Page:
Gone With the Force

So, in the wake of the current freeze of productions regarding the Disney+ Kenobi series, I decided to pull out my beloved idea for a Kenobi film that I wrote three years ago. It still holds up. And is very easily adapted into a streaming, serial adventure. 

Whether Kathleen sees this or not, whether I get hired to write this or not, I want the fans- both civilian and corporate- to know this story exists. To know this is possible. And that no matter what- the Force will be with us… always.

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Is it possible to tell a love story that already happened?
Let me tell you about the Obi-Wan Kenobi story that I want to see.

Fans of the Emmy award winning “Star Wars: The Clone Wars” series well remember the only onscreen portrayal of a romantic partner that Obi-Wan has ever had. A peace loving, Mandalorian Duchess by the name of Satine Kryze. During their brief arc, we are surprisingly informed that the pair have underlying feelings of affection, subtly subverting their relentless adherence to responsibility. To duty. Yet, it is only lightly teased at, leaving us unsure how deep this potential love devotion runs, until Obi-Wan says the one sentence that changed our perception of him forever.

“Had you said the word, I would have left the Jedi Order.”

That.
I want to know about THAT Obi-Wan.
Because the end of that arc was the murder of Satine Kryze at the tattooed hands of Darth Maul.
I want to know how that Obi-Wan fell in love and what life is like without that love present. Bringing us back to the primary query.

Is it possible to tell a love story that already happened?
If I were at the helm of this ship (get it), this is how I’d do it…

We give Obi-Wan an objective. Order 66 has happened, the duel against Anakin is still fresh in his mind, he’s in hiding on Tattooine guarding Luke, but something happens. Something big. The only kind of big that could pull someone as steadfast as Obi-Wan from his sworn duty.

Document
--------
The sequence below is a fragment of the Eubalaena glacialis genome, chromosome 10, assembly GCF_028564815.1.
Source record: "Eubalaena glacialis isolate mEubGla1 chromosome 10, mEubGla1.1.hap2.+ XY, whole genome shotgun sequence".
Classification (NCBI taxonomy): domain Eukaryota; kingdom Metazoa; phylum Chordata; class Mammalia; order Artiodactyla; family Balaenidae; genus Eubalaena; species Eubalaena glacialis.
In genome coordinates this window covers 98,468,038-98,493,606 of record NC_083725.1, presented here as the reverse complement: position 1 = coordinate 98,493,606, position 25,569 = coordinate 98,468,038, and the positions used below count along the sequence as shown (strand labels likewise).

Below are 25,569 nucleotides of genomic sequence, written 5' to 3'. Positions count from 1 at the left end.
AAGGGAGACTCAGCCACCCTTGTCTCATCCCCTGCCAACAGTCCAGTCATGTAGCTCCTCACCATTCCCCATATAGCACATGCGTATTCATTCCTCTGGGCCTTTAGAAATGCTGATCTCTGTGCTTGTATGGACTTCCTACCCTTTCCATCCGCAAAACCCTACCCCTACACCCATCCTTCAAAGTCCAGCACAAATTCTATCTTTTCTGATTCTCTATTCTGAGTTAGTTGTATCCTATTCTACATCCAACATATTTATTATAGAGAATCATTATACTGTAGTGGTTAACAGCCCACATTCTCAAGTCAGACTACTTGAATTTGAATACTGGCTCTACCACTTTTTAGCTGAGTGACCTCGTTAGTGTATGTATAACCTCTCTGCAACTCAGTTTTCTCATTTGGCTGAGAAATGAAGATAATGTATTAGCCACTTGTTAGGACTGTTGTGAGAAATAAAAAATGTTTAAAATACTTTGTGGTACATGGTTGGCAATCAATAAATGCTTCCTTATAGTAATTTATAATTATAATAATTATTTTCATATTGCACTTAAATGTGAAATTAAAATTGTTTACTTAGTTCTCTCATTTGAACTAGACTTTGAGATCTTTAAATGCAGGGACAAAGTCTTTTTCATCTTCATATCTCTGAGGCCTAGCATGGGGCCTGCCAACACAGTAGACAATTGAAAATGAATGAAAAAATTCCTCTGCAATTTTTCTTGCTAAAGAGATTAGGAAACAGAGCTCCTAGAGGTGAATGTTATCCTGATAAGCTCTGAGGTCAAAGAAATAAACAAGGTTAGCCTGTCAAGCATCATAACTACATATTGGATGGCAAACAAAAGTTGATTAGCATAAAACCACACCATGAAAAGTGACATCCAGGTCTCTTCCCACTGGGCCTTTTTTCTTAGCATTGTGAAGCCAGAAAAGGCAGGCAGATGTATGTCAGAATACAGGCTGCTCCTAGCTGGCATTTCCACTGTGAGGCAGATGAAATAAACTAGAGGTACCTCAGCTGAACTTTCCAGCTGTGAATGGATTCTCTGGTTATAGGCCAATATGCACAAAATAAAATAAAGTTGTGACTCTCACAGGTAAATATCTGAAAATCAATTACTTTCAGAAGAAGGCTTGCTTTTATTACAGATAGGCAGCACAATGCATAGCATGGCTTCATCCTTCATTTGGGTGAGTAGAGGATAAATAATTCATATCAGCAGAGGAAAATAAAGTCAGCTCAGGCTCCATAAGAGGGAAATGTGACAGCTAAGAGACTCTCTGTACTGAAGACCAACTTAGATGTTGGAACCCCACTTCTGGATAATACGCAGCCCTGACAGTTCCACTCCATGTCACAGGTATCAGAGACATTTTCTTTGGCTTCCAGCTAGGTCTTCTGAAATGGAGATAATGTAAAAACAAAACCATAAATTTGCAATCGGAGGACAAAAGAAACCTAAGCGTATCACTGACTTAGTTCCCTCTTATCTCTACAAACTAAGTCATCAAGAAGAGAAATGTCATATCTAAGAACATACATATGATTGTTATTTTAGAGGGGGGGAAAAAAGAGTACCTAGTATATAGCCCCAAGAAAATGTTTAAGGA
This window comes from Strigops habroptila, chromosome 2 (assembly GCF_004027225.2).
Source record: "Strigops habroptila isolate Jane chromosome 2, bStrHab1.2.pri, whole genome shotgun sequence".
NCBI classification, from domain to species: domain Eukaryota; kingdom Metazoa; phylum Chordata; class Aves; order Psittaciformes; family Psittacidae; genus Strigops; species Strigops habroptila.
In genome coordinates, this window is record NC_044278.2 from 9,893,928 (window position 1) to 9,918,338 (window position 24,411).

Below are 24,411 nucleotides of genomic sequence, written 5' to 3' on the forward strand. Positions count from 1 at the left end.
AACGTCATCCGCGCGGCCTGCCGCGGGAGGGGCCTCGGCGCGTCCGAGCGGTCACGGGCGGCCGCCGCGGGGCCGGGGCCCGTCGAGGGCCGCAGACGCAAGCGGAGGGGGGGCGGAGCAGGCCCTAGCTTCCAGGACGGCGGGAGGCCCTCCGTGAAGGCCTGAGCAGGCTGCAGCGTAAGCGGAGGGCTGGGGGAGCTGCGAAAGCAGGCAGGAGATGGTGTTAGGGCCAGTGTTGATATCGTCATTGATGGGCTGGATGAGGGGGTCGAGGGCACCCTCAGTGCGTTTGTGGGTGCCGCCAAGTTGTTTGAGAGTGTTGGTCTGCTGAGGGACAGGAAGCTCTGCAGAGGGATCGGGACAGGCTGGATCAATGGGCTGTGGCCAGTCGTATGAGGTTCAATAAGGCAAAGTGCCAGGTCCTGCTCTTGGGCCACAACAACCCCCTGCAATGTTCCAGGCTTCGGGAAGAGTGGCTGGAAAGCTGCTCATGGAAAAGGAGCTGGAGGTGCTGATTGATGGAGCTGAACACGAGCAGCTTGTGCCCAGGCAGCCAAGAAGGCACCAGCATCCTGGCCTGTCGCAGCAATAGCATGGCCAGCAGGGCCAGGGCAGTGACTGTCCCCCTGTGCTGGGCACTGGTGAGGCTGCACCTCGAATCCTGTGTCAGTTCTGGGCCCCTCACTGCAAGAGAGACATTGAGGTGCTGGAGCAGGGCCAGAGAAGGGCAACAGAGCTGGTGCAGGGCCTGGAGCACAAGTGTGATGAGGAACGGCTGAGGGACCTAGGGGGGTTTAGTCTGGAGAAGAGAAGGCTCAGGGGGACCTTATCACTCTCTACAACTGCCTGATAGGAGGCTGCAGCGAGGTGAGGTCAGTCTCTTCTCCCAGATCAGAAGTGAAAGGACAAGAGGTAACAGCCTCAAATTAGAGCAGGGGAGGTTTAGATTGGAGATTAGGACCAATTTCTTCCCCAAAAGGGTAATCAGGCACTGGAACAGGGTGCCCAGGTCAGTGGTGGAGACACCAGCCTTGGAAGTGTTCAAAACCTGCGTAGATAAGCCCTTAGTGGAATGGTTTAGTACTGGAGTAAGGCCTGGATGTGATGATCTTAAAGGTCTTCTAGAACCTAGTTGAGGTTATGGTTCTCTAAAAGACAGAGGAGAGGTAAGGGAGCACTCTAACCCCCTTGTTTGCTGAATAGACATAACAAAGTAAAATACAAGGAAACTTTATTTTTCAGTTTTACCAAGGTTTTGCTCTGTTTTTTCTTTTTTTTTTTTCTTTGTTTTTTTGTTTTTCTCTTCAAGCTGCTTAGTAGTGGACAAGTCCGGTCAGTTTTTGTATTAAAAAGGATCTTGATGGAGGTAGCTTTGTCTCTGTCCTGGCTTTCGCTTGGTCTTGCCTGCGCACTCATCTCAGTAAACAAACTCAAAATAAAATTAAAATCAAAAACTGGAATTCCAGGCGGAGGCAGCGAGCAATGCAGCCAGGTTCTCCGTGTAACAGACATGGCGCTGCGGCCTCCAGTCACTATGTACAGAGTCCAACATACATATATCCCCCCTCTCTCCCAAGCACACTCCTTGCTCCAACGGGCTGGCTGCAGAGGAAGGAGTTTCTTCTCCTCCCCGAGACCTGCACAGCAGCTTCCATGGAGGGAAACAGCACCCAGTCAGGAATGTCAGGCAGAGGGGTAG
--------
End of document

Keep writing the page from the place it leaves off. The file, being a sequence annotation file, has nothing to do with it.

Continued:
A matter of the heart.

Conflict has arisen. He’s at the Mos Eisley cantina and it’s there where he finds out that his old nemesis Cad Bane has a new contract out. The target is Satine’s half sister; Satine had changed her last name in order to protect her from Mandalorian wrath and martial way of life. But somebody figured out her identity and now wants her dead, hiring the best bounty hunter in the galaxy to make sure of it. Obi-Wan is conflicted, but eventually his heart wins out. He informs Owen and Beru that he has to take this mission and when they ask why, he looks at them pointedly and says “For love,” (or something to that effect). At this exact point, we are flung into a flashback of Obi-Wan and Qui-Gon escorting Duchess Satine across a war torn Mandalore in the midst of its own Civil War.

Bearing in mind that the best love stories are tactile (meaning they’re about touch, about feel) we don’t stay here too long. Maybe five minutes. Ten tops. Just enough to give that taste. Then we’re back and Obi-Wan goes on a wild adventure tracking Cad Bane’s movements (via tip from a shadowy ally known as “Fulcrum) once he realizes he can’t make contact with Satine’s half sister. Somewhere in there, he has a dream about Satine which gives us another piece of their story; when he wakes, he’s distraught at how obsessed over her he still is. He falls into some bounty hunter traps, has a few encounters with stormtroopers, and then has an epic battle with Cad Bane when they both manage to find her within minutes of one another.